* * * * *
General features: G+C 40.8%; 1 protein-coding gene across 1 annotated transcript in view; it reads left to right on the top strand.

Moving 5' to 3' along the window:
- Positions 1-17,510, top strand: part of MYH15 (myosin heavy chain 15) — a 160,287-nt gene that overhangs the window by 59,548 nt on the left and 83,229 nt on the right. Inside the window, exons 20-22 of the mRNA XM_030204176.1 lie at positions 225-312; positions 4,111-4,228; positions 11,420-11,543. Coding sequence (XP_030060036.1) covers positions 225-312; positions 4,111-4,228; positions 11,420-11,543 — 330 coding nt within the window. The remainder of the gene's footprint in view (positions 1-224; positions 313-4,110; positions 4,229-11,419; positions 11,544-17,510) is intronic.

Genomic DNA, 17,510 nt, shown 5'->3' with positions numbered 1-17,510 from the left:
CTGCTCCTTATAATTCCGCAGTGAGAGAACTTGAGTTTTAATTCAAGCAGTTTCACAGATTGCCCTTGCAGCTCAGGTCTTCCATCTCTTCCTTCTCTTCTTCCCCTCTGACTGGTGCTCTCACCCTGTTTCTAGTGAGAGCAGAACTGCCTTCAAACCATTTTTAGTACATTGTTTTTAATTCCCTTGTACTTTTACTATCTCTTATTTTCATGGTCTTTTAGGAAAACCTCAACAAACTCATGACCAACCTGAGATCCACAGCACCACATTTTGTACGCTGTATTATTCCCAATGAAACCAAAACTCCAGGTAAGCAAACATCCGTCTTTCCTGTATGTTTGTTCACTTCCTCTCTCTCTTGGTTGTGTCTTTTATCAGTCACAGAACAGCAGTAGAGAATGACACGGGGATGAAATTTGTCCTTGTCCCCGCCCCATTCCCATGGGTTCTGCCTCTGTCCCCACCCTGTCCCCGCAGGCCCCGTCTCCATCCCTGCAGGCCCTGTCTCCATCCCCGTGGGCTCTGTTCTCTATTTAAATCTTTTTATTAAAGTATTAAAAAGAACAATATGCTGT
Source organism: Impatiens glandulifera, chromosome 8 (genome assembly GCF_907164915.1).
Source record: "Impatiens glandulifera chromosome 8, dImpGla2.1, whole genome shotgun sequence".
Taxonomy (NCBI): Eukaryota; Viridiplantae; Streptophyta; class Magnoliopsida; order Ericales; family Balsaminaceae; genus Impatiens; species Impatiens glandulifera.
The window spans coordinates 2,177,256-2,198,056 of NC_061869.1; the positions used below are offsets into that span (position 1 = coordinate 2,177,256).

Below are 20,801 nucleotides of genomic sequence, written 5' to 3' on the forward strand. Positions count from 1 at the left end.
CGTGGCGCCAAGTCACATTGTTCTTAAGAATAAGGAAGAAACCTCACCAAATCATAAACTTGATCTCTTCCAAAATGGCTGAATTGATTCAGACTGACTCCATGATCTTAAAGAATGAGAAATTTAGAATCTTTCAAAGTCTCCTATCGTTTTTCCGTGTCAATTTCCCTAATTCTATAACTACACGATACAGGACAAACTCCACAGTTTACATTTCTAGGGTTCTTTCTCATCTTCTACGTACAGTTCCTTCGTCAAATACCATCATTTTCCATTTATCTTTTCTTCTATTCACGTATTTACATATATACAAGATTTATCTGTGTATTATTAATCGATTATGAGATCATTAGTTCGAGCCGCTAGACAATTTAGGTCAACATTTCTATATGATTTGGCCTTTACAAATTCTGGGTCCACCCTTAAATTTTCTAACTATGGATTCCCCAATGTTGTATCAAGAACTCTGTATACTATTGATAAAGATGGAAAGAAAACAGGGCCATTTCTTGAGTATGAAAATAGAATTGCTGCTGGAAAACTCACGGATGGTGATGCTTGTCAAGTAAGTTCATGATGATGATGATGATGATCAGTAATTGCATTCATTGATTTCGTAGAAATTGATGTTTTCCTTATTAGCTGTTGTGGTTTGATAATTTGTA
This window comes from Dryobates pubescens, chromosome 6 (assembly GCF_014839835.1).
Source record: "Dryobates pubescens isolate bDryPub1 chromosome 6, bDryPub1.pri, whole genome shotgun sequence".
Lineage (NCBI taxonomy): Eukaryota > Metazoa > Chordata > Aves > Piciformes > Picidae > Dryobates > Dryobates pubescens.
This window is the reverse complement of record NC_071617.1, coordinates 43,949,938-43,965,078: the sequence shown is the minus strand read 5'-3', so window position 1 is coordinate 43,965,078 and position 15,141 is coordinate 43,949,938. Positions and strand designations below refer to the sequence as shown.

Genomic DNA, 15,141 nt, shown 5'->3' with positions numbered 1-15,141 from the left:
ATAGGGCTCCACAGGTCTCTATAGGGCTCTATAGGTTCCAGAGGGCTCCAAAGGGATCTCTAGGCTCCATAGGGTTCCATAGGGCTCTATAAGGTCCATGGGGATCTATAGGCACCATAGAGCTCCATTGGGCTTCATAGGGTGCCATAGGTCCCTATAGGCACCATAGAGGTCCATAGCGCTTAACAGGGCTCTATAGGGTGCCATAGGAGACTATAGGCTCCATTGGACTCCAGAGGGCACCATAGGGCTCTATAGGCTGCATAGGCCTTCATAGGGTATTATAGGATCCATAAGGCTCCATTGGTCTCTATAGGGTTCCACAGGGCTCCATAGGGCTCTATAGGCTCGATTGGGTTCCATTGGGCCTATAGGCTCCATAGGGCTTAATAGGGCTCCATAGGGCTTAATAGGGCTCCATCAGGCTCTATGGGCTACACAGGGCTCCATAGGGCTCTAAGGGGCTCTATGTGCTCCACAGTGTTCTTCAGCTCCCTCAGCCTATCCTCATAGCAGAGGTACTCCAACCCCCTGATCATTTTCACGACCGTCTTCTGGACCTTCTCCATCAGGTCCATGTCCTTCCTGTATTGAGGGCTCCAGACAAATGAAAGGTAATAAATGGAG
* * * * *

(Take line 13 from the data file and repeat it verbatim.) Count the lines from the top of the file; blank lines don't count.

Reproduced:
Source record: "Dryobates pubescens isolate bDryPub1 chromosome 6, bDryPub1.pri, whole genome shotgun sequence".